Let’s give a big shoutout to Gawker . They really stuck it to the Times by pointing out that their columnist Nick Bilton, who writes about technology, business, culture, and style (and should probably stick to...
I never know what I'm going to find on the editorial pages of the New York Times
. Sometimes I agree with them, and sometimes I don't. But, they usually, at the very least, make sense.
That streak ended on March 2nd, when the Times printed an editorial titled "Painkillers Abuses and Ignorance
." The paper really dropped the ball on this one. After reading it, I was left wondering whose ignorance was being referred to, because in 433 words, they did nothing short of a superlative job of mixing together misleading statements, bad conclusions, and naive suggestions.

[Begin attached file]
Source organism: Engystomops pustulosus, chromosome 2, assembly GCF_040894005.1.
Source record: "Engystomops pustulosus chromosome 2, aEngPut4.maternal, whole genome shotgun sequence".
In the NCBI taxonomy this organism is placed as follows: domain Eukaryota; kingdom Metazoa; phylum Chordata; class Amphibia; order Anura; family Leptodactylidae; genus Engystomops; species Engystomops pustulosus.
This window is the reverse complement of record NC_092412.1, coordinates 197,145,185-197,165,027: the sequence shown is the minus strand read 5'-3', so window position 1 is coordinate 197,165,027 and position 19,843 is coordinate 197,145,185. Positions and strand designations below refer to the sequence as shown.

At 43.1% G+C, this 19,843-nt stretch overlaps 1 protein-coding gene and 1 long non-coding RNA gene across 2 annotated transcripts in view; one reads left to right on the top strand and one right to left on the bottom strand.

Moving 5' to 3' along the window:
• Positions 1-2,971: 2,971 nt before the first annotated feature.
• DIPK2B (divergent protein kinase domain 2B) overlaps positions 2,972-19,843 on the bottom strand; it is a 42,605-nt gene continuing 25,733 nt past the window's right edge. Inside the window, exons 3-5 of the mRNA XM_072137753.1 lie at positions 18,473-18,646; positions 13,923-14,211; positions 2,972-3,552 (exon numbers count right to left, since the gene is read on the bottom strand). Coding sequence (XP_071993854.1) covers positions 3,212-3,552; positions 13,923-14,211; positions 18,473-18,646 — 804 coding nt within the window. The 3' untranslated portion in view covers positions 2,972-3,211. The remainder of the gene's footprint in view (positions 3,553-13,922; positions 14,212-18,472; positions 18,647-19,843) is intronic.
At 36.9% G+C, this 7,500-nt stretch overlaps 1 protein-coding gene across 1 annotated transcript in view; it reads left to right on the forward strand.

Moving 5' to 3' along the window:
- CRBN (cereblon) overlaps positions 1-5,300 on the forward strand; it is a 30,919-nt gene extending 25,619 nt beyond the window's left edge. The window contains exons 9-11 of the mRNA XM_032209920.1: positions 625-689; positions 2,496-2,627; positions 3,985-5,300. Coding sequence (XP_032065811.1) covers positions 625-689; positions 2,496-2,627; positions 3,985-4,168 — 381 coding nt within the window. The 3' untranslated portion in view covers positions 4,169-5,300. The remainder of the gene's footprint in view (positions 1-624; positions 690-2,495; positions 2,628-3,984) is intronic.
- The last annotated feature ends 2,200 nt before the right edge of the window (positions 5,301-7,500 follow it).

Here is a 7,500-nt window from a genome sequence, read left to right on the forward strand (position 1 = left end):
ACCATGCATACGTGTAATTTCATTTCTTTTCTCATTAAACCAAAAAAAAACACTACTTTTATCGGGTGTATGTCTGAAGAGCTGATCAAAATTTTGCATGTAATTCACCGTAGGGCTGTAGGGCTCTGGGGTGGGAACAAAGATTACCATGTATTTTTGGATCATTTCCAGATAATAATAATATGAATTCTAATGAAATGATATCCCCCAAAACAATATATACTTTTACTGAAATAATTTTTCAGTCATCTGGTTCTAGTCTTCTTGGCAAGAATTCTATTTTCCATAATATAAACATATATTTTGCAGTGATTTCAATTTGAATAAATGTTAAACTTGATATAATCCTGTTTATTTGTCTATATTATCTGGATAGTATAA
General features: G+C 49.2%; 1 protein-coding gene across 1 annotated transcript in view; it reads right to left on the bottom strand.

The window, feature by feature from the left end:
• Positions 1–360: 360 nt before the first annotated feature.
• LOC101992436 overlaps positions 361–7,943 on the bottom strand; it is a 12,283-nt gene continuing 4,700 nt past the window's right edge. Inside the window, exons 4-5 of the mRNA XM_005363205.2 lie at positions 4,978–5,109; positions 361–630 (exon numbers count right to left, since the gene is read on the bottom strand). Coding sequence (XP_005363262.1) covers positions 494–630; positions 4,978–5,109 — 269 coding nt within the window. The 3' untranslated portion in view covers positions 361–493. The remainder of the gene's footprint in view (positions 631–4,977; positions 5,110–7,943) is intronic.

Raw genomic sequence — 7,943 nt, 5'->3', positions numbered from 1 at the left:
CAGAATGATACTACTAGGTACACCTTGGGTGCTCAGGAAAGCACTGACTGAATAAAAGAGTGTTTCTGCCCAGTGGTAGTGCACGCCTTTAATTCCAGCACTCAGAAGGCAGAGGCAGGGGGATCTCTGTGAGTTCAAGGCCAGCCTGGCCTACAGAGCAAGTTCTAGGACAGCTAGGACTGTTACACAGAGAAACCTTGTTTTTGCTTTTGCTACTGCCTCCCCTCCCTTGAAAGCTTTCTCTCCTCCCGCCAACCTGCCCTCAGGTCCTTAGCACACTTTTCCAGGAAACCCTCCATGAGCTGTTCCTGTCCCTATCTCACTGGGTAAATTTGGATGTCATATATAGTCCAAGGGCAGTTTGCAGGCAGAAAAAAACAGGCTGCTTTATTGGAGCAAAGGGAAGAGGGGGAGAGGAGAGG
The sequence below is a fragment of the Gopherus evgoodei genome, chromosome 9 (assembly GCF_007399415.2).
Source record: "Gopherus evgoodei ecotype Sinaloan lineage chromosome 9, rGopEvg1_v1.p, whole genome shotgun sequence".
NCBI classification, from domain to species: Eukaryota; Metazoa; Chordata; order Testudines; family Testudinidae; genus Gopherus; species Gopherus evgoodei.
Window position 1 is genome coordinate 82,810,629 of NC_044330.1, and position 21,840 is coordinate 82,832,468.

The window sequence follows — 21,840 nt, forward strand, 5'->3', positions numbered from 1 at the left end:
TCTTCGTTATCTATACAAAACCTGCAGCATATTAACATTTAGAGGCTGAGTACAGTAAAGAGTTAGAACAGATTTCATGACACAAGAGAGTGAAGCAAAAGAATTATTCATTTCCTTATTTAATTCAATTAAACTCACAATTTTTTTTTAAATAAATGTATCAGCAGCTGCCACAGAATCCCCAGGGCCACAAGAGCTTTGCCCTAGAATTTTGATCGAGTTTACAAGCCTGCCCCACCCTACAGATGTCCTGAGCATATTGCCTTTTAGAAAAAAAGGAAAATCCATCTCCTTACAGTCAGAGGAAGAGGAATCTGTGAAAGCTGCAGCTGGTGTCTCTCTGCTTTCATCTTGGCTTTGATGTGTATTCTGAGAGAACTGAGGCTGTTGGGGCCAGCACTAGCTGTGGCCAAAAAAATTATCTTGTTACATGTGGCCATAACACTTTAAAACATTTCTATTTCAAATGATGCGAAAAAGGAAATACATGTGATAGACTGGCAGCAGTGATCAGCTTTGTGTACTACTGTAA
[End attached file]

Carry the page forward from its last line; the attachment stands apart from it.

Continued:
So, is justice really blind? Who knows?
But, with the right recipe it can become deaf and dumb rather quickly.Here is the recipe. Mix the following in equal quantities: Junk science and medicine, a misguided and politically-driven regulatory agency, a flawed legal system, predatory trial lawyers, a self-anointed know-nothing consumer "advocate," greed, and a company with deep pockets, and voila: the perfect mix.
By Josh Bloom and Henry Miller
The development of new drugs is among the riskiest of business ventures. It now takes 10-15 years for a pharmaceutical company to get a new drug approved, and on average the cost exceeds $2.5 billion. To establish its safety and effectiveness, a candidate drug or vaccine undergoes a lengthy process of laboratory, animal and clinical studies, and then regulatory review is conducted by the highly risk-averse FDA.